Friday, Mar 03, 2006 at 21:36
Good thinking - as long as you have somewhere to carry it, you can pick it up each day. Thing is, you get firewood in all the places that people DON"T camp. Just look for wooded areas (creek lines with no campsites are good) and pick up the dead dropped stuff - second best of all is your red gums - a few decent bits of that will do you all night - best of all is the arid country mulga/gidgee et al - hard as hell and magnificent coals for cooking. So hard that when they die, they take years to fall over. I reckon the best investment in wood gathering is a $10 carpenters saw from bunnings - very easy to stow - very sharp - goes through gum like a hot knife through a leper. Chuck it out when blunt.
AnswerID: 158404

Reply By: Mike Harding - Friday, Mar 03, 2006 at 22:08

Friday, Mar 03, 2006 at 22:08
Oh dear... I can see where this may lead....

In the desert areas I prefer to not have or, at least minimise, camp fires.

Deserts, by their nature, don't have a lot of trees and burning dead wood in deserts is probably not a good idea for a few reasons.

When there were just a few Aborigines it probably didn't matter much - now there are (who knows how many) 4WDs in these areas it probably does.

Gas is cheap and if you want camp fires come to the High Country in Victoria – we have plenty of wood for that.

Mike Harding (a card carrying, gun totting, 4Wding, dog loving anti Greenie)
AnswerID: 158412

Follow Up By: Member - Willie , Epping .Syd. - Friday, Mar 03, 2006 at 22:34

Friday, Mar 03, 2006 at 22:34
You had better take cover
0
FollowupID: 412853

Follow Up By: Barnesy - Saturday, Mar 04, 2006 at 03:25

Saturday, Mar 04, 2006 at 03:25
Have to agree with you Mike. Dead wood adds to the character of the place. Not to mention providing habitat for wildlife.
Take and use gas for cooking. If you get cold, put a jacket on.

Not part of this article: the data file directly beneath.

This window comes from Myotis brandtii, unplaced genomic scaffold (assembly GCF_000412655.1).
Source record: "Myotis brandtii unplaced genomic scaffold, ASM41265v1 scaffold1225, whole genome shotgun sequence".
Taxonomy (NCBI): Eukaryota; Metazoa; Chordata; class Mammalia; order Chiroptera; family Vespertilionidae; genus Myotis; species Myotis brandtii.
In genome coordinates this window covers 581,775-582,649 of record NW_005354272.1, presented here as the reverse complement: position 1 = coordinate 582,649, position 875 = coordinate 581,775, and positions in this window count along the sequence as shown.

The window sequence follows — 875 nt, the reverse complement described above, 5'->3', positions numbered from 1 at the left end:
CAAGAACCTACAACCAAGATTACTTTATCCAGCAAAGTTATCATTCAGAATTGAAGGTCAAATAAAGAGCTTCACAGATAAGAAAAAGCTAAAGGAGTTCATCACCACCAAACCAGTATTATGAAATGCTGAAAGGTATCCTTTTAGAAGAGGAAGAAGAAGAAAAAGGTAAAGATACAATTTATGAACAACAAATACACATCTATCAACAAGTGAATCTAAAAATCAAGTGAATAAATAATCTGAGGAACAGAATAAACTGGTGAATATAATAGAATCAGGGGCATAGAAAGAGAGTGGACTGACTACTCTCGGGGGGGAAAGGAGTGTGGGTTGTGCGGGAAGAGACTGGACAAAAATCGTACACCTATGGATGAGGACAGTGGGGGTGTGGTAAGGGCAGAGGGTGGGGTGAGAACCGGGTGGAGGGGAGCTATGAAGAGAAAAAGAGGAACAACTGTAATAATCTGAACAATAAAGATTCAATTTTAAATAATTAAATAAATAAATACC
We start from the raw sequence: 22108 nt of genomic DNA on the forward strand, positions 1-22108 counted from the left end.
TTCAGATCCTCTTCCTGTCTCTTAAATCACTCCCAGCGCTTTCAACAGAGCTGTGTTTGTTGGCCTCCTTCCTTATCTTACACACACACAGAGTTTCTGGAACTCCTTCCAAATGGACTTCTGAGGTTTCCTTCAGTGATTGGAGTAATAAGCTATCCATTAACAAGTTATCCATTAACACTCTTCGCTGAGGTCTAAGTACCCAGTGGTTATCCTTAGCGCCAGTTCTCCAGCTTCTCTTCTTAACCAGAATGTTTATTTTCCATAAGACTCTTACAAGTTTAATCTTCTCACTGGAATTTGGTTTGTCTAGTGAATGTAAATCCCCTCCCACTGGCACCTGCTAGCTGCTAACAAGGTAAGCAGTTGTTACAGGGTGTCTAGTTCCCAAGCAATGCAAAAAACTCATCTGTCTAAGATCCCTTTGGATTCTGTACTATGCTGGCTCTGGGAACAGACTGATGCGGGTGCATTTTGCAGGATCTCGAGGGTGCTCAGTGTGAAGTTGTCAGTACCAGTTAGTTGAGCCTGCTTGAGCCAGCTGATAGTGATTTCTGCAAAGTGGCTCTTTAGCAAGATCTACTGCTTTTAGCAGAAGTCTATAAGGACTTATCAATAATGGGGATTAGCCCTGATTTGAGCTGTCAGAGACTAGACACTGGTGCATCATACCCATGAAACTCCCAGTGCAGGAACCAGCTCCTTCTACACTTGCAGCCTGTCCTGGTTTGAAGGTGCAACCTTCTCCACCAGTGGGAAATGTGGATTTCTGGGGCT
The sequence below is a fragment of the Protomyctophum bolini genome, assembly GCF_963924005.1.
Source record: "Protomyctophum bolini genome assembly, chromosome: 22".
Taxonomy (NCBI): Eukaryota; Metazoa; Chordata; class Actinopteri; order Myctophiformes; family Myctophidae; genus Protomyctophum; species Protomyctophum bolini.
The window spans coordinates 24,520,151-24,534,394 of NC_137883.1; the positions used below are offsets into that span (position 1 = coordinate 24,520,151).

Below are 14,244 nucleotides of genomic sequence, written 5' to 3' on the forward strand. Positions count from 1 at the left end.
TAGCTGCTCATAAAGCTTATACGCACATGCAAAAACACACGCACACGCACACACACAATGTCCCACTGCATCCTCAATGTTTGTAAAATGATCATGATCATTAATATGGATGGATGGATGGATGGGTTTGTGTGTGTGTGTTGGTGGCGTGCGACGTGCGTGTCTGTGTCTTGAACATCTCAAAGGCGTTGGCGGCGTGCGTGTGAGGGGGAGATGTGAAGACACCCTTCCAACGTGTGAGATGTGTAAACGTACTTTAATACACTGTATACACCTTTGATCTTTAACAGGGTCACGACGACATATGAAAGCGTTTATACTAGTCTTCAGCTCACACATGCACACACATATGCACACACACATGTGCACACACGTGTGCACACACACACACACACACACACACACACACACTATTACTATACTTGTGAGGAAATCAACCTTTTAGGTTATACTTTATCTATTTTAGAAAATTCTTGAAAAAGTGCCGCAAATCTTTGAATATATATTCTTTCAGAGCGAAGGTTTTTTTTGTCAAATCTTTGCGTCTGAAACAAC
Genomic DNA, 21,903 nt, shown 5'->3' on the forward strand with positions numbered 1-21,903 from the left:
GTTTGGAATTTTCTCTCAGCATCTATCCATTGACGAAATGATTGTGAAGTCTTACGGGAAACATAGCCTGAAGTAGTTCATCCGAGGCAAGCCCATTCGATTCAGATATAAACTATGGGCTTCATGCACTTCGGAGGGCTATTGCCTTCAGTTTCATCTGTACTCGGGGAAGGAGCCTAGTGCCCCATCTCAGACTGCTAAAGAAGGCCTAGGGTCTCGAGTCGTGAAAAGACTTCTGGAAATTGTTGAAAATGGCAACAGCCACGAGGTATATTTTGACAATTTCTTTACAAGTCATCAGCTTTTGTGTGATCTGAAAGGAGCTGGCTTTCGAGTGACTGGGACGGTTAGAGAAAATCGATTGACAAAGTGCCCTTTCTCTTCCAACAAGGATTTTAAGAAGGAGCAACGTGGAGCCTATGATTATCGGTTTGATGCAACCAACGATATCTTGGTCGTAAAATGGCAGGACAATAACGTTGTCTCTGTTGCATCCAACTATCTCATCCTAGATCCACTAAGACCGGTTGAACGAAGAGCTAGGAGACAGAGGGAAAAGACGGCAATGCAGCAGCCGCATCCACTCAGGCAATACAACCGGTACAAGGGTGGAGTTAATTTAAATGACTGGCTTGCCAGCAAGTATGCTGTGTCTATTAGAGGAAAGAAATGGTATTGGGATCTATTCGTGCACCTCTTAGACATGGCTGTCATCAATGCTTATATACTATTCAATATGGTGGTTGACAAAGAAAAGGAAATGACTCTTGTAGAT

0
FollowupID: 412894

Reply By: Member - Davoe (Widgiemooltha) - Friday, Mar 03, 2006 at 22:54

Friday, Mar 03, 2006 at 22:54
Take a camp stove and 1.5kg bottle. it probbably will take up less room and weigh less than carrying wood. This means if you get stuck with no wood you still get to eat a hot meal and can be handy if it rains etc rather than forage for wet wood in the rain
AnswerID: 158426

Reply By: Gramps (NSW) - Saturday, Mar 04, 2006 at 00:09

Saturday, Mar 04, 2006 at 00:09
Steve,

Check your Desert Parks Pass handbook. They recommend minimal use of natural firewood. Preferably take some of your own with you.

As per Mike's comment above, not interested in an endless debate re fire size etc etc etc.
AnswerID: 158447

Follow Up By: Gramps (NSW) - Saturday, Mar 04, 2006 at 00:11

Saturday, Mar 04, 2006 at 00:11
ooops sorry. It's pages 17 & 18 in the 2005 version

regards
0
FollowupID: 412885

Reply By: V8Diesel - Saturday, Mar 04, 2006 at 11:23

Saturday, Mar 04, 2006 at 11:23
I don't bother trying to find wood near campsites anymore. Picked clean as a rule and the chances are too high of treading on a 'landmine' (poo) in the more popular areas.

I 'road-train' in my firewood from further afield by wrapping a chain around a few decent sized logs and towing them into camp behind the Cruiser. Big fire all night.

A good fire is the most important component of a successful bush evening - no question about it.
AnswerID: 158517

Sponsored Links

Popular Products (13)